Often, a lucrative business opportunity comes along but doesn’t work out because the business owner hasn’t adequately prepared by building a sales strategy, creating a tax plan, streamlining finances and making provisions for the partners or family members involved.Selling a business can create a unique liquidity event and have a substantial impact on taxes, cash flow, wealth-transfer plans and an owner’s lifestyle.
To help you potentially maximize the value of a sales deal and keep your assets protected, put a strategic plan in place before any paperwork is signed.
Business owners should consider their time frame for selling the business as well as the market.
Have a succession plan at least three years in advance to give you time to get your business in order and be ready for opportunities that arise.
Consider taking the following steps to prepare for the sale of your business:
1. Build a sales strategy with a wealth advisor.
Advisors who specialize in this area can help you maximize the financial and emotional value of the business. Specialists can help you define a strategy in alignment with your family’s goals and objectives.
Plus, a well-chosen advisor can help you assemble the right team to sell your business. An unbiased advisor can guide you throughout the process, from interviewing investment bankers to bringing together all the legal, tax and business experts.
2. Create a tax plan.
Selling a business can have a huge impact on your taxes. If the gain on the sale is long term, a federal tax rate of as much as 23.8 percent could be applied. Additional state income taxes, where applicable, may also be imposed on the gain. Doing tax planning before selling might help in maximizing deductions and avoiding penalties.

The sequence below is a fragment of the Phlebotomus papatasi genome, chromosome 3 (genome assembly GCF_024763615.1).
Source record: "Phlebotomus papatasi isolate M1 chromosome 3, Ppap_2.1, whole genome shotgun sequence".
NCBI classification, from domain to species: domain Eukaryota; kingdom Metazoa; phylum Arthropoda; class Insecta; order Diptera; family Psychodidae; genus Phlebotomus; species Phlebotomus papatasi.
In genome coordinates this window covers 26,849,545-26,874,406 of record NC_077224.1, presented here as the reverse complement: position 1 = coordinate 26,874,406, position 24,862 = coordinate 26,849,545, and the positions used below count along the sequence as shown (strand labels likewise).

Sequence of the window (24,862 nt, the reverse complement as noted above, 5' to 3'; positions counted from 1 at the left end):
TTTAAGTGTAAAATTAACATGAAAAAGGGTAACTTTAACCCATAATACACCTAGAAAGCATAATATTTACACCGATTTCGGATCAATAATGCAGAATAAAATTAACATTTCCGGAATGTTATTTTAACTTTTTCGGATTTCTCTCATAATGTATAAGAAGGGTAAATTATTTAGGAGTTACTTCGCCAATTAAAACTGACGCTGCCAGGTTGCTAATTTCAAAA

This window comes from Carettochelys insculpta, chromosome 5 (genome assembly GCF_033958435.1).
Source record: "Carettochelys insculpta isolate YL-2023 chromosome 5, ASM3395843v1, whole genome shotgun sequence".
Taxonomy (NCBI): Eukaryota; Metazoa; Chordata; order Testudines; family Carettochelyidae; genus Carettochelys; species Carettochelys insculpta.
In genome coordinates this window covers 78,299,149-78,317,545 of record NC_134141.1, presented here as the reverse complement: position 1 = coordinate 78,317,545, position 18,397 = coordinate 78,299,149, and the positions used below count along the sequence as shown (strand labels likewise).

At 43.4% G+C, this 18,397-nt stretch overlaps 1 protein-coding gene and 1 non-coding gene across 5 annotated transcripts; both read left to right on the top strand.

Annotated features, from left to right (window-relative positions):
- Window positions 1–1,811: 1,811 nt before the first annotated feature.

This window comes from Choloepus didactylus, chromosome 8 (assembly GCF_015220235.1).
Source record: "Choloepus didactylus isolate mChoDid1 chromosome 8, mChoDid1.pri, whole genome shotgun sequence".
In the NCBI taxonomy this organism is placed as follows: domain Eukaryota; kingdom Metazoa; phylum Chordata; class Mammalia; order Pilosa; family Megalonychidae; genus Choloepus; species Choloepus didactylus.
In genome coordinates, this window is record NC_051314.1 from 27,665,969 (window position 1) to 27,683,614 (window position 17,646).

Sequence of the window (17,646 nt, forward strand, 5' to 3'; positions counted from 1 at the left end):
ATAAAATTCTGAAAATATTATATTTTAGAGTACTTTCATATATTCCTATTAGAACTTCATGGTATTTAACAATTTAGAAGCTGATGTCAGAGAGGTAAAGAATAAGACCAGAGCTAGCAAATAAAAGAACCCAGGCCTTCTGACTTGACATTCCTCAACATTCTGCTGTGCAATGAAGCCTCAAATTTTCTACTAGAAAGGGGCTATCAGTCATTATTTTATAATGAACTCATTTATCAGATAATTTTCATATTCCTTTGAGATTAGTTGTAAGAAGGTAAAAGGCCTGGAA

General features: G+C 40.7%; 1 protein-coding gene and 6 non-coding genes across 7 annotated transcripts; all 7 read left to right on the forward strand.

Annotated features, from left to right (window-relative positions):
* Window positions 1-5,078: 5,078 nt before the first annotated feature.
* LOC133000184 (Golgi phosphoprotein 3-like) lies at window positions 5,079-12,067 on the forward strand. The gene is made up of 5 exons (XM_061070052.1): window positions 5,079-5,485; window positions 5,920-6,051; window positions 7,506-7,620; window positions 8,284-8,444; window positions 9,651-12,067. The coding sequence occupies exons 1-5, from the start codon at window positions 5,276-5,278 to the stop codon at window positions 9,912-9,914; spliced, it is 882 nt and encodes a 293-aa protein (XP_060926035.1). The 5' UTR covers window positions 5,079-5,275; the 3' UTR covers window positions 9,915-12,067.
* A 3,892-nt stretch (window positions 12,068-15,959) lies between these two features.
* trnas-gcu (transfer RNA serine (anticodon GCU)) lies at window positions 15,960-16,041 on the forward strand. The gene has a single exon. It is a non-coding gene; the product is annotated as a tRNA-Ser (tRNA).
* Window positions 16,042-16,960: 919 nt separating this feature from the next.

Work with a tax advisor before completing the sale to establish your income expectations for the year, calculate anticipated taxes based on projected gains and determine if any estimated tax payments are required along as well as year-end payments.
Remember that the value received from your business will also be included in your estate after your death. Federal estate tax rates of as much as 40 percent may apply. Some states collect additional estate or inheritance taxes.
3. Consider selling the firm over time.
To offset the tax impact, consider selling the business on an installment basis. This involves collecting payments over several years, allowing you to recognize gains over time and potentially avoid higher tax brackets.
This is most effective if you are confident the buyer will be able to meet his or her future payment obligations.
4. Clean up the financials.
Before talking to buyers, eliminate financial items not directly related to operating expenses. This can include insurance or salaries for nonworking family members, as well as cars, expense accounts and other discretionary expenses.
If it’s not something the buyer would want to pay for, it shouldn’t be there.
5. Review the financials with an accountant.
You can conduct one the following financial reviews with an account:
A compilation, the least formal type of assessment, involves a certified public accountant’s preparing financial statements based on information provided by the business owner. The CPA won’t offer any opinions on the data and will assume everything is accurate. A compilation is useful for evaluating internal goals but doesn’t provide the validation a buyer will want.
A review involves a more in-depth analysis of the financial statements. The CPA provides an opinion of the company’s financial status and identifies potential issues. The review provides “limited assurance” that nothing serious came to the accountant’s attention.